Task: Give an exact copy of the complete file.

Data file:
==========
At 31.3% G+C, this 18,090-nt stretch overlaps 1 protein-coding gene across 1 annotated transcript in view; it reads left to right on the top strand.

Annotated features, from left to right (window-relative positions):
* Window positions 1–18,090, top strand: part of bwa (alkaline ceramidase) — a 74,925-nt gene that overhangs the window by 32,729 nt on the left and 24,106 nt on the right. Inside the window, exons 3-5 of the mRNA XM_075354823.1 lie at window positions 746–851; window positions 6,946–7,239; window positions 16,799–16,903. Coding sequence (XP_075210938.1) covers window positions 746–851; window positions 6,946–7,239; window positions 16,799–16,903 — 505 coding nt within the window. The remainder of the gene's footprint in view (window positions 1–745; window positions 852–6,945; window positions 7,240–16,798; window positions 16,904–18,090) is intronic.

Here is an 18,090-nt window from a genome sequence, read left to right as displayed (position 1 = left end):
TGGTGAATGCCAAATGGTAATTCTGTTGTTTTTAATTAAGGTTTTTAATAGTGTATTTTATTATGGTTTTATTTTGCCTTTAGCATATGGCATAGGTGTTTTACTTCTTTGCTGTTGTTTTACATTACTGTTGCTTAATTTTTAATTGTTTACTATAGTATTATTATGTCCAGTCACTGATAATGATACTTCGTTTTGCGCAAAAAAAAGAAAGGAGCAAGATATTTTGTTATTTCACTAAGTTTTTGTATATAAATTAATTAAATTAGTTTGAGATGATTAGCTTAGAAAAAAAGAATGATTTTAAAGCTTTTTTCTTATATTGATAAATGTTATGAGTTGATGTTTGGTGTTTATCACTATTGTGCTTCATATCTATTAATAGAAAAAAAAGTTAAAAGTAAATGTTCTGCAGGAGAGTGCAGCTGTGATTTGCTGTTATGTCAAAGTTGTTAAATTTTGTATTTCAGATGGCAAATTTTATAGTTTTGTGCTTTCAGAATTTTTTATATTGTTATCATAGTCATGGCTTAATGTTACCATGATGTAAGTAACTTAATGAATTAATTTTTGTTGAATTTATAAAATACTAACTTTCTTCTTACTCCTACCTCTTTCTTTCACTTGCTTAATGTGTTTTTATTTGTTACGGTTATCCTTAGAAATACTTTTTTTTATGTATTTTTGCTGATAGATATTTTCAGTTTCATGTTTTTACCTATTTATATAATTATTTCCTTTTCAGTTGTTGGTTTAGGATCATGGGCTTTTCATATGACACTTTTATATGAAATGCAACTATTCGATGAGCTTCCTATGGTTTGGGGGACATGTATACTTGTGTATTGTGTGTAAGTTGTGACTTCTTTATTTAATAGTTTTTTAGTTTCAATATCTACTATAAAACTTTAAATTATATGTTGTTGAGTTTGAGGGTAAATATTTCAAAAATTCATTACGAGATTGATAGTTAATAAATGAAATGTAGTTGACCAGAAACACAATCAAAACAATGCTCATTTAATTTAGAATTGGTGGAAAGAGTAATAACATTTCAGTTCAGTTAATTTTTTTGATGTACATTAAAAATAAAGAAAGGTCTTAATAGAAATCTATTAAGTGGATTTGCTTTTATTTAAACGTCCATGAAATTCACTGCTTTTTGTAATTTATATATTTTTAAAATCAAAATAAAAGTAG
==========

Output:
At 31.3% G+C, this 18,090-nt stretch overlaps 1 protein-coding gene across 1 annotated transcript in view; it reads left to right on the top strand.

Annotated features, from left to right (window-relative positions):
* Window positions 1–18,090, top strand: part of bwa (alkaline ceramidase) — a 74,925-nt gene that overhangs the window by 32,729 nt on the left and 24,106 nt on the right. Inside the window, exons 3-5 of the mRNA XM_075354823.1 lie at window positions 746–851; window positions 6,946–7,239; window positions 16,799–16,903. Coding sequence (XP_075210938.1) covers window positions 746–851; window positions 6,946–7,239; window positions 16,799–16,903 — 505 coding nt within the window. The remainder of the gene's footprint in view (window positions 1–745; window positions 852–6,945; window positions 7,240–16,798; window positions 16,904–18,090) is intronic.

Here is an 18,090-nt window from a genome sequence, read left to right as displayed (position 1 = left end):
TGGTGAATGCCAAATGGTAATTCTGTTGTTTTTAATTAAGGTTTTTAATAGTGTATTTTATTATGGTTTTATTTTGCCTTTAGCATATGGCATAGGTGTTTTACTTCTTTGCTGTTGTTTTACATTACTGTTGCTTAATTTTTAATTGTTTACTATAGTATTATTATGTCCAGTCACTGATAATGATACTTCGTTTTGCGCAAAAAAAAGAAAGGAGCAAGATATTTTGTTATTTCACTAAGTTTTTGTATATAAATTAATTAAATTAGTTTGAGATGATTAGCTTAGAAAAAAAGAATGATTTTAAAGCTTTTTTCTTATATTGATAAATGTTATGAGTTGATGTTTGGTGTTTATCACTATTGTGCTTCATATCTATTAATAGAAAAAAAAGTTAAAAGTAAATGTTCTGCAGGAGAGTGCAGCTGTGATTTGCTGTTATGTCAAAGTTGTTAAATTTTGTATTTCAGATGGCAAATTTTATAGTTTTGTGCTTTCAGAATTTTTTATATTGTTATCATAGTCATGGCTTAATGTTACCATGATGTAAGTAACTTAATGAATTAATTTTTGTTGAATTTATAAAATACTAACTTTCTTCTTACTCCTACCTCTTTCTTTCACTTGCTTAATGTGTTTTTATTTGTTACGGTTATCCTTAGAAATACTTTTTTTTATGTATTTTTGCTGATAGATATTTTCAGTTTCATGTTTTTACCTATTTATATAATTATTTCCTTTTCAGTTGTTGGTTTAGGATCATGGGCTTTTCATATGACACTTTTATATGAAATGCAACTATTCGATGAGCTTCCTATGGTTTGGGGGACATGTATACTTGTGTATTGTGTGTAAGTTGTGACTTCTTTATTTAATAGTTTTTTAGTTTCAATATCTACTATAAAACTTTAAATTATATGTTGTTGAGTTTGAGGGTAAATATTTCAAAAATTCATTACGAGATTGATAGTTAATAAATGAAATGTAGTTGACCAGAAACACAATCAAAACAATGCTCATTTAATTTAGAATTGGTGGAAAGAGTAATAACATTTCAGTTCAGTTAATTTTTTTGATGTACATTAAAAATAAAGAAAGGTCTTAATAGAAATCTATTAAGTGGATTTGCTTTTATTTAAACGTCCATGAAATTCACTGCTTTTTGTAATTTATATATTTTTAAAATCAAAATAAAAGTAG